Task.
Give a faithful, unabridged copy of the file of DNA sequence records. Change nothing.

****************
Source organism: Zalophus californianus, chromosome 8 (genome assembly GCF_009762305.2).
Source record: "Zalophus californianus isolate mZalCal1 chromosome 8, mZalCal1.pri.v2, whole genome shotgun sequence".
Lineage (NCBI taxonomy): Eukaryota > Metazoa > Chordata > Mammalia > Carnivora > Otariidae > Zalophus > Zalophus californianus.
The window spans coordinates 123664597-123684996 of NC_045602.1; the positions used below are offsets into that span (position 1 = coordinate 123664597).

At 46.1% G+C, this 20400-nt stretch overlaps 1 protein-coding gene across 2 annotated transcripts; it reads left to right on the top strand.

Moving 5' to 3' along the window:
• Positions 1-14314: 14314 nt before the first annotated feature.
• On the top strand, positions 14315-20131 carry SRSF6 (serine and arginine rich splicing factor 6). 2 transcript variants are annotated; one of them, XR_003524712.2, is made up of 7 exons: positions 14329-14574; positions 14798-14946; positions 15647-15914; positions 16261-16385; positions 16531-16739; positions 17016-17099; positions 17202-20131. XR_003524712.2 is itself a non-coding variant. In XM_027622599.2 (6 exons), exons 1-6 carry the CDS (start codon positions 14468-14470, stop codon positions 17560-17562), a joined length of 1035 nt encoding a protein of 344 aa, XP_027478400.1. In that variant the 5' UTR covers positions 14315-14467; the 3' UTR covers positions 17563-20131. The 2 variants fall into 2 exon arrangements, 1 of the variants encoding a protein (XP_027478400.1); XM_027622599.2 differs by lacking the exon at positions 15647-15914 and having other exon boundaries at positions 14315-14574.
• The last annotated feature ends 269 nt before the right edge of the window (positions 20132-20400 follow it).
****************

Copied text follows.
Source organism: Zalophus californianus, chromosome 8 (genome assembly GCF_009762305.2).
Source record: "Zalophus californianus isolate mZalCal1 chromosome 8, mZalCal1.pri.v2, whole genome shotgun sequence".
Lineage (NCBI taxonomy): Eukaryota > Metazoa > Chordata > Mammalia > Carnivora > Otariidae > Zalophus > Zalophus californianus.
The window spans coordinates 123664597-123684996 of NC_045602.1; the positions used below are offsets into that span (position 1 = coordinate 123664597).

At 46.1% G+C, this 20400-nt stretch overlaps 1 protein-coding gene across 2 annotated transcripts; it reads left to right on the top strand.

Moving 5' to 3' along the window:
• Positions 1-14314: 14314 nt before the first annotated feature.
• On the top strand, positions 14315-20131 carry SRSF6 (serine and arginine rich splicing factor 6). 2 transcript variants are annotated; one of them, XR_003524712.2, is made up of 7 exons: positions 14329-14574; positions 14798-14946; positions 15647-15914; positions 16261-16385; positions 16531-16739; positions 17016-17099; positions 17202-20131. XR_003524712.2 is itself a non-coding variant. In XM_027622599.2 (6 exons), exons 1-6 carry the CDS (start codon positions 14468-14470, stop codon positions 17560-17562), a joined length of 1035 nt encoding a protein of 344 aa, XP_027478400.1. In that variant the 5' UTR covers positions 14315-14467; the 3' UTR covers positions 17563-20131. The 2 variants fall into 2 exon arrangements, 1 of the variants encoding a protein (XP_027478400.1); XM_027622599.2 differs by lacking the exon at positions 15647-15914 and having other exon boundaries at positions 14315-14574.
• The last annotated feature ends 269 nt before the right edge of the window (positions 20132-20400 follow it).